[erlang-questions] Speaking of comments
Mon Dec 13 17:20:06 CET 2010
On 13 Dec 2010, at 16:32, Masklinn wrote:
> Knuth's own WEB (and CWEB) is extremely complex (out-of-order with macro expansions and hypertext references) and rather unlike usual program writing, a simpler literate idea can be found in Literate Haskell (lhs) where lines of code are prefixed (with `> `) and everything else is comment, yielding rather interesting executable documents.
> Python also has something similar (though extremely reduced in scope) in its "doctests": code lines are prefixed with 4 spaces and sequentially executed, everything else is non-executable text. Doctests can be used either in docstrings (documentary comments, providing executable examples in the APIDoc) or as free-standing documents (documentation, papers, etc…).
http://github.com/uwiger/erl2latex was inspired by a script John Hughes
used to convert erlang source to PDF via LaTEX.
Some form of documentation, eating my own dog food, can be found in:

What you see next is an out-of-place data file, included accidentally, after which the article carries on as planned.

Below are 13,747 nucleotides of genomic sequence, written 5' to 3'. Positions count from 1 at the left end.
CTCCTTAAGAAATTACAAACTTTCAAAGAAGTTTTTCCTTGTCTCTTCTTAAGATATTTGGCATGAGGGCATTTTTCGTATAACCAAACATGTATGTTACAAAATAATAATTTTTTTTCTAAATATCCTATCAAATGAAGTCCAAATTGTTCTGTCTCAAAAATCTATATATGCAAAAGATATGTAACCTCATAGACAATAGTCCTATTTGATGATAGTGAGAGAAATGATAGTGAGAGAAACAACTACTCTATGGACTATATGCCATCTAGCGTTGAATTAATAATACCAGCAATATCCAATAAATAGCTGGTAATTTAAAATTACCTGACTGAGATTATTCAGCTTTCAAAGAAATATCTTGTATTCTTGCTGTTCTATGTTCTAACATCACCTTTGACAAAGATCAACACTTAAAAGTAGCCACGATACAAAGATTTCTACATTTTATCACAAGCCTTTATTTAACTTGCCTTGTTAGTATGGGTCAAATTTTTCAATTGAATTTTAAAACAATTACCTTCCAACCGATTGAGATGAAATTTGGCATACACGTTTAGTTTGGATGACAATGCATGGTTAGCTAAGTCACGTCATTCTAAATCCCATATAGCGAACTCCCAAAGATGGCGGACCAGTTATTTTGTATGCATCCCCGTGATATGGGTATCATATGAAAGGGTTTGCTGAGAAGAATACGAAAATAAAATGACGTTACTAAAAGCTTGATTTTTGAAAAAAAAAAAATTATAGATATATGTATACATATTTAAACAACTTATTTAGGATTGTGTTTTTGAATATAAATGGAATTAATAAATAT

It got a bit more complex than I had originally intended, since I wanted it
to do a fair job on legacy code. This introduced all sorts of escaping issues.
It was really interesting to work with this, since I noticed that it changes the
way you look at your code - the code really becomes (part of) the documentation.
I'm not going to claim that the above document illustrates that. I quit working
on the code at some point, as I got distracted by other things. But I remember
the feeling, and I've been missing it since then.
If I may quote Joe, he wrote this after trying it:
"I like it *very much* It's strange, I've tried edoc (didn't like it - the output
is ugly) - I wrote my own literate programming system (never used it much -
the code is weirdly ordered)
Used a full book markup system (for the prag book) - overkill for module
Somehow erl2latex strikes the right balance between effort and result -
small effort nice result. (edoc = big effort, no benefit) (book production
system, big effort, big benefit) …
Actually I like this so much I think I'll be using it a lot …"
I don't know if he actually did, but it was a nice thing to say. :)
Ulf Wiger, CTO, Erlang Solutions, Ltd.
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